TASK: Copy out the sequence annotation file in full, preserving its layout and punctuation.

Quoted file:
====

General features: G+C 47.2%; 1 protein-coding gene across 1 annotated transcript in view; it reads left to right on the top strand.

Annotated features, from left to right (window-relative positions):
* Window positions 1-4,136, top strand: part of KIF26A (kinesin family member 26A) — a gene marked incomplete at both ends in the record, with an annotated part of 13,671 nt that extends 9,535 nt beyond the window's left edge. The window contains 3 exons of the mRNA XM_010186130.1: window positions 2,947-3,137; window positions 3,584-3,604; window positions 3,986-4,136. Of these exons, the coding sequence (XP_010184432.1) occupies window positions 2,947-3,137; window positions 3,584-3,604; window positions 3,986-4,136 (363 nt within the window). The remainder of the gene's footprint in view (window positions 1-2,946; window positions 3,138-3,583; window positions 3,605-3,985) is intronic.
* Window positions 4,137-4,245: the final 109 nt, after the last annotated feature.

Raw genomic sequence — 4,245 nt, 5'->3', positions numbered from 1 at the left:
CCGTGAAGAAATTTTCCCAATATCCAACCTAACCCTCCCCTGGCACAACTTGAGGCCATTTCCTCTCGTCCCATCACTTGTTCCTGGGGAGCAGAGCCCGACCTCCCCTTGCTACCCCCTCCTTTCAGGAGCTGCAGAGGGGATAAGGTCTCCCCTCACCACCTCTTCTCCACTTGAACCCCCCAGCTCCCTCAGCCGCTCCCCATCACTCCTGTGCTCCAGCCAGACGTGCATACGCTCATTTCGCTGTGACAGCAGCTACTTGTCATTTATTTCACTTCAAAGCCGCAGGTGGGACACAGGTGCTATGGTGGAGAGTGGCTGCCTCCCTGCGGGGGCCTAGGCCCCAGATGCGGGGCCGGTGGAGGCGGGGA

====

General features: G+C 47.2%; 1 protein-coding gene across 1 annotated transcript in view; it reads left to right on the top strand.

Annotated features, from left to right (window-relative positions):
* Window positions 1-4,136, top strand: part of KIF26A (kinesin family member 26A) — a gene marked incomplete at both ends in the record, with an annotated part of 13,671 nt that extends 9,535 nt beyond the window's left edge. The window contains 3 exons of the mRNA XM_010186130.1: window positions 2,947-3,137; window positions 3,584-3,604; window positions 3,986-4,136. Of these exons, the coding sequence (XP_010184432.1) occupies window positions 2,947-3,137; window positions 3,584-3,604; window positions 3,986-4,136 (363 nt within the window). The remainder of the gene's footprint in view (window positions 1-2,946; window positions 3,138-3,583; window positions 3,605-3,985) is intronic.
* Window positions 4,137-4,245: the final 109 nt, after the last annotated feature.

Raw genomic sequence — 4,245 nt, 5'->3', positions numbered from 1 at the left:
CCGTGAAGAAATTTTCCCAATATCCAACCTAACCCTCCCCTGGCACAACTTGAGGCCATTTCCTCTCGTCCCATCACTTGTTCCTGGGGAGCAGAGCCCGACCTCCCCTTGCTACCCCCTCCTTTCAGGAGCTGCAGAGGGGATAAGGTCTCCCCTCACCACCTCTTCTCCACTTGAACCCCCCAGCTCCCTCAGCCGCTCCCCATCACTCCTGTGCTCCAGCCAGACGTGCATACGCTCATTTCGCTGTGACAGCAGCTACTTGTCATTTATTTCACTTCAAAGCCGCAGGTGGGACACAGGTGCTATGGTGGAGAGTGGCTGCCTCCCTGCGGGGGCCTAGGCCCCAGATGCGGGGCCGGTGGAGGCGGGGA